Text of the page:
• Importance of informing clinicians of existing or contemplated concomitant therapy, including prescription and OTC drugs, as well as any concomitant illnesses.1

  • Importance of informing patients of other important precautionary information.1 (See Cautions.)


Excipients in commercially available drug preparations may have clinically important effects in some individuals; consult specific product labeling for details.

Please refer to the ASHP Drug Shortages Resource Center for information on shortages of one or more of these preparations.

Clevidipine Butyrate


Dosage Forms


Brand Names



Injectable emulsion, for IV use

0.5 mg/mL



AHFS DI Essentials™. © Copyright 2021, Selected Revisions October 14, 2019. American Society of Health-System Pharmacists, Inc., 4500 East-West Highway, Suite 900, Bethesda, Maryland 20814.

† Use is not currently included in the labeling approved by the US Food and Drug Administration.


1. Chiesi USA, Inc. Cleviprex (clevidipine) injectable emulsion for IV administration prescribing information. Cary, NC; 2017 Oct.

2. Levy JH, Mancao MY, Gitter R et al. Clevidipine effectively and rapidly controls blood pressure preoperatively in cardiac surgery patients: the results of the randomized, placebo-controlled efficacy study of clevidipine assessing its preoperative antihypertensive effect in cardiac surgery-1. Anesth Analg. 2007; 105:918-25, table of contents.

3. Singla N, Warltier DC, Gandhi SD et al. Treatment of acute postoperative hypertension in cardiac surgery patients: an efficacy study of clevidipine assessing its postoperative antihypertensive effect in cardiac surgery-2 (ESCAPE-2), a randomized, double-blind, placebo-controlled trial. Anesth Analg. 2008; 107:59-67.

4. Pollack CV, Varon J, Garrison NA et al. Clevidipine, an Intravenous Dihydropyridine Calcium Channel Blocker, Is Safe and Effective for the Treatment of Patients With Acute Severe Hypertension. Ann Emerg Med. 2008; :.

5. Ericsson H, Bredberg U, Eriksson U et al. Pharmacokinetics and arteriovenous differences in clevidipine concentration following a short- and a long-term intravenous infusion in healthy volunteers. Anesthesiology. 2000; 92:993-1001.

6. Ericsson H, Fakt C, Höglund L et al. Pharmacokinetics and pharmacodynamics of clevidipine in healthy volunteers after intravenous infusion. Eur J Clin Pharmacol. 1999; 55:61-7.

7. . Clevidipine. Drugs R D. 2002; 3:190-2.

8. Nordlander M, Sjöquist PO, Ericsson H et al. Pharmacodynamic, pharmacokinetic and clinical effects of clevidipine, an ultrashort-acting calcium antagonist for rapid blood pressure control. Cardiovasc Drug Rev. 2004; 22:227-50.

9. Aronson S, Dyke CM, Stierer KA et al. The ECLIPSE trials: comparative studies of clevidipine to nitroglycerin, sodium nitroprusside, and nicardipine for acute hypertension treatment in cardiac surgery patients. Anesth Analg. 2008; 107:1110-21.

10. . Clevidipine (Cleviprex) for IV treatment of severe hypertension. Med Lett Drugs Ther. 2008; 50:73-4.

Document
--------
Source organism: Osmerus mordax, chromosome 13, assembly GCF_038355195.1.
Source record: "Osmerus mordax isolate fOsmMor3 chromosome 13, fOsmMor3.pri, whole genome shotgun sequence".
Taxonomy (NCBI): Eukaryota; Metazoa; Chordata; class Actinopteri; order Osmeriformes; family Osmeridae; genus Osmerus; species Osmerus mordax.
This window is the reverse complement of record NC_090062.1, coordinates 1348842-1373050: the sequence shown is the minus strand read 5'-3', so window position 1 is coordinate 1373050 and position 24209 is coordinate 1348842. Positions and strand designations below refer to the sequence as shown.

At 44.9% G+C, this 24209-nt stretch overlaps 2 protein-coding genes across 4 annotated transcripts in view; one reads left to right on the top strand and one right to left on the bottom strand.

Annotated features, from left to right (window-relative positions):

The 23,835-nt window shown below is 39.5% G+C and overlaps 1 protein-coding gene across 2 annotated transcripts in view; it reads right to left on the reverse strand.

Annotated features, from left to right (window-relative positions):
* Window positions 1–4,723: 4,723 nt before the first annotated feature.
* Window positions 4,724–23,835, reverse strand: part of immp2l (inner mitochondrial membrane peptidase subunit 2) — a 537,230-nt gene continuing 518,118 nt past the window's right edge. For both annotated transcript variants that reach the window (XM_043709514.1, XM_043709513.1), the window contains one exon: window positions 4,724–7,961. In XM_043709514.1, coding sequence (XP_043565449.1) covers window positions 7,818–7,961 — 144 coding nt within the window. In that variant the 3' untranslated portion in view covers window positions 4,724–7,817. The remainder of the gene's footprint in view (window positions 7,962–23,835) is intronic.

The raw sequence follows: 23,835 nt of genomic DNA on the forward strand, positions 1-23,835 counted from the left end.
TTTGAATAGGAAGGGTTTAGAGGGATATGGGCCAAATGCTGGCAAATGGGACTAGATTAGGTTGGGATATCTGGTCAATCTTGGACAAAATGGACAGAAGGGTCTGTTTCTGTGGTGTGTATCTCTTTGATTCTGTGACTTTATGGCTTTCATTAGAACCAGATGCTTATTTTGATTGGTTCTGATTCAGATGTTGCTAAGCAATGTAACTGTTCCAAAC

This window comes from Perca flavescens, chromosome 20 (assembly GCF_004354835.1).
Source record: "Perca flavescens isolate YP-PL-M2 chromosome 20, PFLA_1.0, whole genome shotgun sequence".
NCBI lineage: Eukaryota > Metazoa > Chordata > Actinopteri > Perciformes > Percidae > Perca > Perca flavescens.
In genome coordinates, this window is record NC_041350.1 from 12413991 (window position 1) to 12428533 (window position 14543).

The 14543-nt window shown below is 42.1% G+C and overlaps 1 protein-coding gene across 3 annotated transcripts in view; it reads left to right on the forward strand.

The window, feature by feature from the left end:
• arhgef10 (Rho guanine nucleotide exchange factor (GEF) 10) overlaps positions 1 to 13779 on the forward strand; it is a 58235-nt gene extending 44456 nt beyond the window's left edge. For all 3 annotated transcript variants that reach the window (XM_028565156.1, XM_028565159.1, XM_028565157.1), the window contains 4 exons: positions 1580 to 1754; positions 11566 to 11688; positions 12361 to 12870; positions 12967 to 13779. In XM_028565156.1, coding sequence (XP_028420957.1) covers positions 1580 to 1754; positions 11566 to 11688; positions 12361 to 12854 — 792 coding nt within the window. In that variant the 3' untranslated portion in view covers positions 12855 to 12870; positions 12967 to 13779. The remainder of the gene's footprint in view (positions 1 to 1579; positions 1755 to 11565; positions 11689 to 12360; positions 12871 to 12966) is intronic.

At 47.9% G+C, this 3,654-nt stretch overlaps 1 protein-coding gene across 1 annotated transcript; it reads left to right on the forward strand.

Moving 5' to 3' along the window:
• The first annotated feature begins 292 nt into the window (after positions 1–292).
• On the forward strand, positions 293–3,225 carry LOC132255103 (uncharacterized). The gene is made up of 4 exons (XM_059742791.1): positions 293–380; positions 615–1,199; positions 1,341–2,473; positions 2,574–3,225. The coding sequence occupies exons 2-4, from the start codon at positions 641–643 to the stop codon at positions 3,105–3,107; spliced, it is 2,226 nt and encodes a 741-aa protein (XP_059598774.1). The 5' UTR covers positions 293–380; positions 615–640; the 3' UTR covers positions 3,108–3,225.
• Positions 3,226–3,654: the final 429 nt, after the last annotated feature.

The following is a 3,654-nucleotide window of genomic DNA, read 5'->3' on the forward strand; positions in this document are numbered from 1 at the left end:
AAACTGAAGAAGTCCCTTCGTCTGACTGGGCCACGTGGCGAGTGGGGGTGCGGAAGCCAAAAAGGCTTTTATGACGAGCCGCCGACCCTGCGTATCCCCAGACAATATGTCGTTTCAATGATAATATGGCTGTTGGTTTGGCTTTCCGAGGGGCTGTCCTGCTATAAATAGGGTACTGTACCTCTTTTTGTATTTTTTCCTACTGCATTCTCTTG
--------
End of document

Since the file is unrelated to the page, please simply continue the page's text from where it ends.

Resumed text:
11. The Medicines Company, Parsippany, NJ: Personal communication.

12. Smith WB, Marbury TC, Komjathy SF et al. The pharmacokinetics and pharmacodynamics of clevidipine after prolonged continuous infusion in patients with essential hypertension. In: American College of Clinical Pharmacy. 2007 Annual Meeting Guide and Abstracts; October 14–17, 2007; Denver, CO. Abstract No. 221. Available at Accessed 2009 Jul 17.

13. Ciesi USA, Inc., Cary, NC: Personal communication.

501. James PA, Oparil S, Carter BL et al. 2014 evidence-based guideline for the management of high blood pressure in adults: report from the panel members appointed to the Eighth Joint National Committee (JNC 8). JAMA. 2014; 311:507-20.

502. Mancia G, Fagard R, Narkiewicz K et al. 2013 ESH/ESC Guidelines for the management of arterial hypertension: the Task Force for the management of arterial hypertension of the European Society of Hypertension (ESH) and of the European Society of Cardiology (ESC). J Hypertens. 2013; 31:1281-357.

503. Go AS, Bauman MA, Coleman King SM et al. An effective approach to high blood pressure control: a science advisory from the American Heart Association, the American College of Cardiology, and the Centers for Disease Control and Prevention. Hypertension. 2014; 63:878-85.

504. Weber MA, Schiffrin EL, White WB et al. Clinical practice guidelines for the management of hypertension in the community: a statement by the American Society of Hypertension and the International Society of Hypertension. J Clin Hypertens (Greenwich). 2014; 16:14-26.

542. Marik PE, Varon J. Hypertensive crises: challenges and management. Chest. 2007; 131:1949-62.

1200. Whelton PK, Carey RM, Aronow WS et al. 2017 ACC/AHA/AAPA/ABC/ACPM/AGS/APhA/ASH/ASPC/NMA/PCNA guideline for the prevention, detection, evaluation, and management of high blood pressure in adults: a report of the American College of Cardiology/American Heart Association Task Force on Clinical Practice Guidelines. J Am Coll Cardiol. 2017;

1213. Reboussin DM, Allen NB, Griswold ME et al. Systematic review for the 2017 ACC/AHA/AAPA/ABC/ACPM/AGS/APhA/ASH/ASPC/NMA/PCNA guideline for the prevention, detection, evaluation, and management of high blood pressure in adults: a report of the American College of Cardiology/American Heart Association Task Force on Clinical Practice Guidelines. J Am Coll Cardiol. 2017;